Plus, in over 20 years, I've never reviewed a hardware firewall that had up-to-date firmware. They all contained public vulnerabilities that would allow attackers to get in only if they tried. It's ironic. The device that's supposed to protect the castle is a bridge across the moat.

Familiar routes
One of the biggest reasons why firewalls don't matter is how every app and service being developed today works over either port 80 or 443, two ports you can't and never could block. The bad guys know this, and many years ago, they coded their hacking tools and malware to work over those same ports. If you find a malicious program that doesn't work over those two ports, I'll show you an old program or one that doesn't survive long in the wild.

The smart hacker money has been sailing through the guaranteed open firewall ports for many years. Today, 99 percent of all successful attacks are client-side attacks, in which the end-user runs something he or she shouldn't -- and in those cases, the firewall doesn't help at all.

But the real test of whether or not firewalls have any value is whether or not PCs with firewalls get hacked less than PCs with firewalls. This used to be true -- but it hasn't been true for a long time.

Firewall farewell
Still don't believe firewalls are going away? In truth, that process is already happening.

We all know that most future computing devices will not be traditional desktop or laptop computers. Do you think that our pad devices, smartphones, mobile devices, and computer-enabled TVs are going to have firewalls -- or that their users that will understand firewalls well enough to configure them, especially when the firewall admin experts of our current networks can't do it? Please! In the future, which is now, firewalls are already dead.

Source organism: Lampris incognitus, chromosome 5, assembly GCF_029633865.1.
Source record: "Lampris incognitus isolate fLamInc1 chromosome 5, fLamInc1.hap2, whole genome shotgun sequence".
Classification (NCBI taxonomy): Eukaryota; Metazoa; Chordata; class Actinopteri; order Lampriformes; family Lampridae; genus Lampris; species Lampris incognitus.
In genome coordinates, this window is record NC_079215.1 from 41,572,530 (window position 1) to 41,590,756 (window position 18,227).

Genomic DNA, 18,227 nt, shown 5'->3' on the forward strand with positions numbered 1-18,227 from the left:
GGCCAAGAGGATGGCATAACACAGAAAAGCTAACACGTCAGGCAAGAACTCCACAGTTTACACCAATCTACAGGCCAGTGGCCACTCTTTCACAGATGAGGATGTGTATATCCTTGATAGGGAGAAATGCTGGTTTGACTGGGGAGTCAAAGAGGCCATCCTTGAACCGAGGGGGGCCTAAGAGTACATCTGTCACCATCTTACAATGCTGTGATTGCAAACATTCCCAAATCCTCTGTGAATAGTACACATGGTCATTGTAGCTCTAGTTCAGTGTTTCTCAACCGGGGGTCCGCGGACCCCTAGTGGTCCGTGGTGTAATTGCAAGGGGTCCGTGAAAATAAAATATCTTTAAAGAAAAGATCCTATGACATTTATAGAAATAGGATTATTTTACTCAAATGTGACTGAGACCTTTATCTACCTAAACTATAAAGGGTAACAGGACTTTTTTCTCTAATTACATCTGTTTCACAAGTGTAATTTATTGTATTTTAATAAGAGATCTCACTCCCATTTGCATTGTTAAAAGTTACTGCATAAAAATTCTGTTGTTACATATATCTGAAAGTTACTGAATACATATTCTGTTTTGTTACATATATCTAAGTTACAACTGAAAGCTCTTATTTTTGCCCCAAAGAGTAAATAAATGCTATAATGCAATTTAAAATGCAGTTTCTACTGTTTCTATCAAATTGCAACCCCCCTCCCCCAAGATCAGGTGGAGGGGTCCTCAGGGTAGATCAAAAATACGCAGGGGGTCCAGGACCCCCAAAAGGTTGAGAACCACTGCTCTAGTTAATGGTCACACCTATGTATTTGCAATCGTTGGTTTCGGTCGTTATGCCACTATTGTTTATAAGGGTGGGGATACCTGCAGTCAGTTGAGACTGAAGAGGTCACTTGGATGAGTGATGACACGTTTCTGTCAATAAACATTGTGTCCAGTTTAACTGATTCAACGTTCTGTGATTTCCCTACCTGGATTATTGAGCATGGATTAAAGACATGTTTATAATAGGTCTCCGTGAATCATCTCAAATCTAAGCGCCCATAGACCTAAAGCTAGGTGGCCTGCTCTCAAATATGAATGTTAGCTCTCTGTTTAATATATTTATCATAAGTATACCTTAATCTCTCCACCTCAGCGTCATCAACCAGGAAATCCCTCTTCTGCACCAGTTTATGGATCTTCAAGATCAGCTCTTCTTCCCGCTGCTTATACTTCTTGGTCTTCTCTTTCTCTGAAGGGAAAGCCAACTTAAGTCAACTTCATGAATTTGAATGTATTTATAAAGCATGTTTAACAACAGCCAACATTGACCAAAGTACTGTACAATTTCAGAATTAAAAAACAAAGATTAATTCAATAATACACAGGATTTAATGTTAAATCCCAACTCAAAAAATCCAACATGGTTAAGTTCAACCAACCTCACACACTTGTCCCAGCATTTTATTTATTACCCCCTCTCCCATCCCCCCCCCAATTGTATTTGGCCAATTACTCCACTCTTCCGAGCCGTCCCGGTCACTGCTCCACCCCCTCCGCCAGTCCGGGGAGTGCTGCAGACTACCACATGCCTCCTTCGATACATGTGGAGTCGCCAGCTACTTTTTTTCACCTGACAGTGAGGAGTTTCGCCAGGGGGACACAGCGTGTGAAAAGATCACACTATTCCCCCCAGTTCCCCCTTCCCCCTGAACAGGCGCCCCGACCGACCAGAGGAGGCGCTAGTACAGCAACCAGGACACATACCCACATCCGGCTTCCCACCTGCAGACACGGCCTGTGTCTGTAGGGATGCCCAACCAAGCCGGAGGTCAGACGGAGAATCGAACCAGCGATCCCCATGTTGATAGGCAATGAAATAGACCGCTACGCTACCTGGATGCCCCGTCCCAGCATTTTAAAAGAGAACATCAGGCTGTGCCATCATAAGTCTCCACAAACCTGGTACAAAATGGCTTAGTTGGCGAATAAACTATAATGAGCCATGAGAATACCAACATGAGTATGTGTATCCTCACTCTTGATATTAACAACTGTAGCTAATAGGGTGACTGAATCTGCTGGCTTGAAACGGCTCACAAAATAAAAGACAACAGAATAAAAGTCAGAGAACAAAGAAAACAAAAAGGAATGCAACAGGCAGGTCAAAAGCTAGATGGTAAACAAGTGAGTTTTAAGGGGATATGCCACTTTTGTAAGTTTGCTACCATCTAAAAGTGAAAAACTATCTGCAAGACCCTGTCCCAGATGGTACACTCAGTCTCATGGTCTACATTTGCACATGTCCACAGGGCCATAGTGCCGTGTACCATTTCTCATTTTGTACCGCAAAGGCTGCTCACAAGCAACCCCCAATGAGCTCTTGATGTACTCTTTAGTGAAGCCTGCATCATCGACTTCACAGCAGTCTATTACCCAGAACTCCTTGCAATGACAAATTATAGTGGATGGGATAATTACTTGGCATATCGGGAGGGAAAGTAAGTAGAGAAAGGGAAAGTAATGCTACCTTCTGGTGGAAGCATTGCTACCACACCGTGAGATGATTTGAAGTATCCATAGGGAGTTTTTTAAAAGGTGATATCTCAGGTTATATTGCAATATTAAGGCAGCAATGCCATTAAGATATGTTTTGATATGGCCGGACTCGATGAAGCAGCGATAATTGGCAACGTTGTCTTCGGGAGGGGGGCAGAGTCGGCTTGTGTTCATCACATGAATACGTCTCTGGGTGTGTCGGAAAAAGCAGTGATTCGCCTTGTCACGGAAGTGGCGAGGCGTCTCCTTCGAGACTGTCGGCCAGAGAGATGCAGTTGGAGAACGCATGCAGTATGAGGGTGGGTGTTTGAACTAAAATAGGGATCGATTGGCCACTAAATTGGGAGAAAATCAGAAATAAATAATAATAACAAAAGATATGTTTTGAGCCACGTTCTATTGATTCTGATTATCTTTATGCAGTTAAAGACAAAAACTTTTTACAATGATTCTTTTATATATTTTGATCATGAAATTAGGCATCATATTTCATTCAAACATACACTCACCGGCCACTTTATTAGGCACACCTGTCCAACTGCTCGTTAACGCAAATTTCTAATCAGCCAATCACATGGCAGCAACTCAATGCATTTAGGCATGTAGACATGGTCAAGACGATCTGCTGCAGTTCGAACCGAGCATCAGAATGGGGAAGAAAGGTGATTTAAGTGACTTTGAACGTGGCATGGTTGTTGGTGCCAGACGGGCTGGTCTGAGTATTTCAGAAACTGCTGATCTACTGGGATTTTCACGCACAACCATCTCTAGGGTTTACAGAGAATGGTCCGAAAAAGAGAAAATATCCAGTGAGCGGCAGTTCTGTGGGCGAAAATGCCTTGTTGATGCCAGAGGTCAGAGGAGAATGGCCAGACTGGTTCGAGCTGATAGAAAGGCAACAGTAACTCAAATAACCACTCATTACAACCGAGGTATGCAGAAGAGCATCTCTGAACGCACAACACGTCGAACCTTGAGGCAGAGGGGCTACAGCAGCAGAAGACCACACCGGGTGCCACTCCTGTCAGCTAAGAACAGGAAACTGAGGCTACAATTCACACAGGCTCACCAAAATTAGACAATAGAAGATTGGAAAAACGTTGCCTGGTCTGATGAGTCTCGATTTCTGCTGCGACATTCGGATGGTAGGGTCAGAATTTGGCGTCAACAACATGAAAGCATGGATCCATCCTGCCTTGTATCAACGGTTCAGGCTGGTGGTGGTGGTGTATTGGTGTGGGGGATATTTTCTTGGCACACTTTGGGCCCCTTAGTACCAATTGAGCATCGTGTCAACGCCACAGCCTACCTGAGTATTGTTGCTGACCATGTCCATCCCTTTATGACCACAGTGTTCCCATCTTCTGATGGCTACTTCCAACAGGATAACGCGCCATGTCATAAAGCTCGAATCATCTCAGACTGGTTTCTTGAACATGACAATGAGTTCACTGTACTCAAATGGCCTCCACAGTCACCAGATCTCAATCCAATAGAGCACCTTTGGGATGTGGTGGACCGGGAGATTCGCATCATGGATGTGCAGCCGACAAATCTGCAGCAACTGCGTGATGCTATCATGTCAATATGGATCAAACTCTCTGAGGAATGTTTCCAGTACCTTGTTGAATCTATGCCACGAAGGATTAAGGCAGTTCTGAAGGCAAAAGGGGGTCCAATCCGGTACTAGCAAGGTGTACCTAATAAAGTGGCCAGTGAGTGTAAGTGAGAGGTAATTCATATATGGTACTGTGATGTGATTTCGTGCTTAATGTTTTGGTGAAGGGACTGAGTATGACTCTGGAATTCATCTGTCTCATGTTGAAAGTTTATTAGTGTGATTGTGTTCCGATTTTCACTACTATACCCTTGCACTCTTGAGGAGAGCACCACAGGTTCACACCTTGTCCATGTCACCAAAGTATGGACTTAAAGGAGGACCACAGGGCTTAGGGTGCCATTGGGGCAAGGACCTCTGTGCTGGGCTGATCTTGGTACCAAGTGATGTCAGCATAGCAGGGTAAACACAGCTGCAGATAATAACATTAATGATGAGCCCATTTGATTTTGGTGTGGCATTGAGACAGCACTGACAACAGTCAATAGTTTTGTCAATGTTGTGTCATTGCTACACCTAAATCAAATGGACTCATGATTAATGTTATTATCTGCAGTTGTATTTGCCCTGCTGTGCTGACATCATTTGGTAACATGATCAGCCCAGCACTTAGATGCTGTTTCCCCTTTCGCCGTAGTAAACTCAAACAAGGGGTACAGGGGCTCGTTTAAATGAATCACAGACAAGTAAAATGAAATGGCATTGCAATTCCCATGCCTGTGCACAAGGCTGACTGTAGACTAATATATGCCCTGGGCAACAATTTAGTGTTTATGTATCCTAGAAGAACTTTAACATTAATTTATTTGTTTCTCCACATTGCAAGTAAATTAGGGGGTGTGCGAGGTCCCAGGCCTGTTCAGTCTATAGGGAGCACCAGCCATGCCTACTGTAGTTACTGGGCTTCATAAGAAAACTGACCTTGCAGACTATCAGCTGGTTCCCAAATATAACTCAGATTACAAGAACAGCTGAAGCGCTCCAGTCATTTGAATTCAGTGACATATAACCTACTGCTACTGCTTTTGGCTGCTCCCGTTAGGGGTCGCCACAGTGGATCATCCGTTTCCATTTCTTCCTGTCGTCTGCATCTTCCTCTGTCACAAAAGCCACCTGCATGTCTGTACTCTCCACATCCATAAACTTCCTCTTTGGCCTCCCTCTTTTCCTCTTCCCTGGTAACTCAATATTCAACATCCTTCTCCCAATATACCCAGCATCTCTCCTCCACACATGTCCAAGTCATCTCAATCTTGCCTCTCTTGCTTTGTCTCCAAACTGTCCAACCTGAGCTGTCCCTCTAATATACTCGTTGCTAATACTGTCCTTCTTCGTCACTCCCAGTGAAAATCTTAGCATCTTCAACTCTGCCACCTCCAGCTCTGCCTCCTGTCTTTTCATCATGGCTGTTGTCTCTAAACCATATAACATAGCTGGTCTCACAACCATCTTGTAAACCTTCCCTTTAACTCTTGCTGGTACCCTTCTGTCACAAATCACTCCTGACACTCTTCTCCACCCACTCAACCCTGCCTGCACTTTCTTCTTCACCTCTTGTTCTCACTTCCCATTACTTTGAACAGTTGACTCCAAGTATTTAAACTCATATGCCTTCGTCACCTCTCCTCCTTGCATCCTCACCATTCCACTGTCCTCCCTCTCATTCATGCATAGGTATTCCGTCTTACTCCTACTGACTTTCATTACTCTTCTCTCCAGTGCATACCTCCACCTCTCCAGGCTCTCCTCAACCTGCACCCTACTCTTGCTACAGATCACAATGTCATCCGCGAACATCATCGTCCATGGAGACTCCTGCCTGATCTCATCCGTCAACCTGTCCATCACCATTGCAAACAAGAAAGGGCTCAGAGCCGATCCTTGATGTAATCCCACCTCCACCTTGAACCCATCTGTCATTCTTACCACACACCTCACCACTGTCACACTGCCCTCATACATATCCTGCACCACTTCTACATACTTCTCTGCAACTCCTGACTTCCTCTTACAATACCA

True, in a perfect world, firewalls would have real value. The recent Remote Desktop Protocol exploit is a case in point: Microsoft recommended that affected clients block RDP port 3389 at perimeter firewalls as one of their protective work-arounds. But everyone I know, instead, installed the emergency patch. They didn't reconfigure the firewalls blocking port 3389. They did something else. This has been the case for every similar sort of exploit over the last decade.

Heck, even when we block attacks at the firewall, the defense doesn't work. One of the most destructive worms in the past decade was MS-Blaster. Initially, everyone relaxed because the port that MS-Blaster attack was blocked by nearly every perimeter firewall by default. A day later, every network in existence was infected by MS-Blaster. It turns out that perimeter firewalls have less value when you're riddled with infected mobile devices, VPNs, and other permeable holes laying open the false security that has always been granted by firewalls.

The cost of having a firewall simply outweighs the benefits. Me? I've known for a long time that firewalls were dead. It's just a matter of time until they disappear.

Copyright © 2012 IDG Communications, Inc.